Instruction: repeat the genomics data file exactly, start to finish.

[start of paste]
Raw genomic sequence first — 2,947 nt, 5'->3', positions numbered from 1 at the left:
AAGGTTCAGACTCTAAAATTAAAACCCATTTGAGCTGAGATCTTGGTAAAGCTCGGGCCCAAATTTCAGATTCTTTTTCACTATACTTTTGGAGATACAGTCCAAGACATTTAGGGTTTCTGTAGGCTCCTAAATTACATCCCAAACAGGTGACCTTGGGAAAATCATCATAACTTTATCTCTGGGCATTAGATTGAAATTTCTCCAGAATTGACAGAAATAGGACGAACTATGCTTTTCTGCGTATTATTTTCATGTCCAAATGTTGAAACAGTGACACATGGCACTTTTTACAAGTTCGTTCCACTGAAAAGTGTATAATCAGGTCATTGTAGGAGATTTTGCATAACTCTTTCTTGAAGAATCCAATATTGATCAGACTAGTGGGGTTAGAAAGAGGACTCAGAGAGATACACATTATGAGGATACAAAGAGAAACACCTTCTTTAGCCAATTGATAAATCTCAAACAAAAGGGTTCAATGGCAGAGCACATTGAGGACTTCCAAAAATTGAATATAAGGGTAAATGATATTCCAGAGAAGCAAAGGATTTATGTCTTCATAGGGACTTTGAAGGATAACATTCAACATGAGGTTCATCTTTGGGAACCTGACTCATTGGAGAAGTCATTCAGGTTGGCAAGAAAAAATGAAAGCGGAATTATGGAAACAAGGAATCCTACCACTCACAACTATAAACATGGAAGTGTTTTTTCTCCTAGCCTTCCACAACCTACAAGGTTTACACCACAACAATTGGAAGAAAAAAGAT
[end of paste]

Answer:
Raw genomic sequence first — 2,947 nt, 5'->3', positions numbered from 1 at the left:
AAGGTTCAGACTCTAAAATTAAAACCCATTTGAGCTGAGATCTTGGTAAAGCTCGGGCCCAAATTTCAGATTCTTTTTCACTATACTTTTGGAGATACAGTCCAAGACATTTAGGGTTTCTGTAGGCTCCTAAATTACATCCCAAACAGGTGACCTTGGGAAAATCATCATAACTTTATCTCTGGGCATTAGATTGAAATTTCTCCAGAATTGACAGAAATAGGACGAACTATGCTTTTCTGCGTATTATTTTCATGTCCAAATGTTGAAACAGTGACACATGGCACTTTTTACAAGTTCGTTCCACTGAAAAGTGTATAATCAGGTCATTGTAGGAGATTTTGCATAACTCTTTCTTGAAGAATCCAATATTGATCAGACTAGTGGGGTTAGAAAGAGGACTCAGAGAGATACACATTATGAGGATACAAAGAGAAACACCTTCTTTAGCCAATTGATAAATCTCAAACAAAAGGGTTCAATGGCAGAGCACATTGAGGACTTCCAAAAATTGAATATAAGGGTAAATGATATTCCAGAGAAGCAAAGGATTTATGTCTTCATAGGGACTTTGAAGGATAACATTCAACATGAGGTTCATCTTTGGGAACCTGACTCATTGGAGAAGTCATTCAGGTTGGCAAGAAAAAATGAAAGCGGAATTATGGAAACAAGGAATCCTACCACTCACAACTATAAACATGGAAGTGTTTTTTCTCCTAGCCTTCCACAACCTACAAGGTTTACACCACAACAATTGGAAGAAAAAAGAT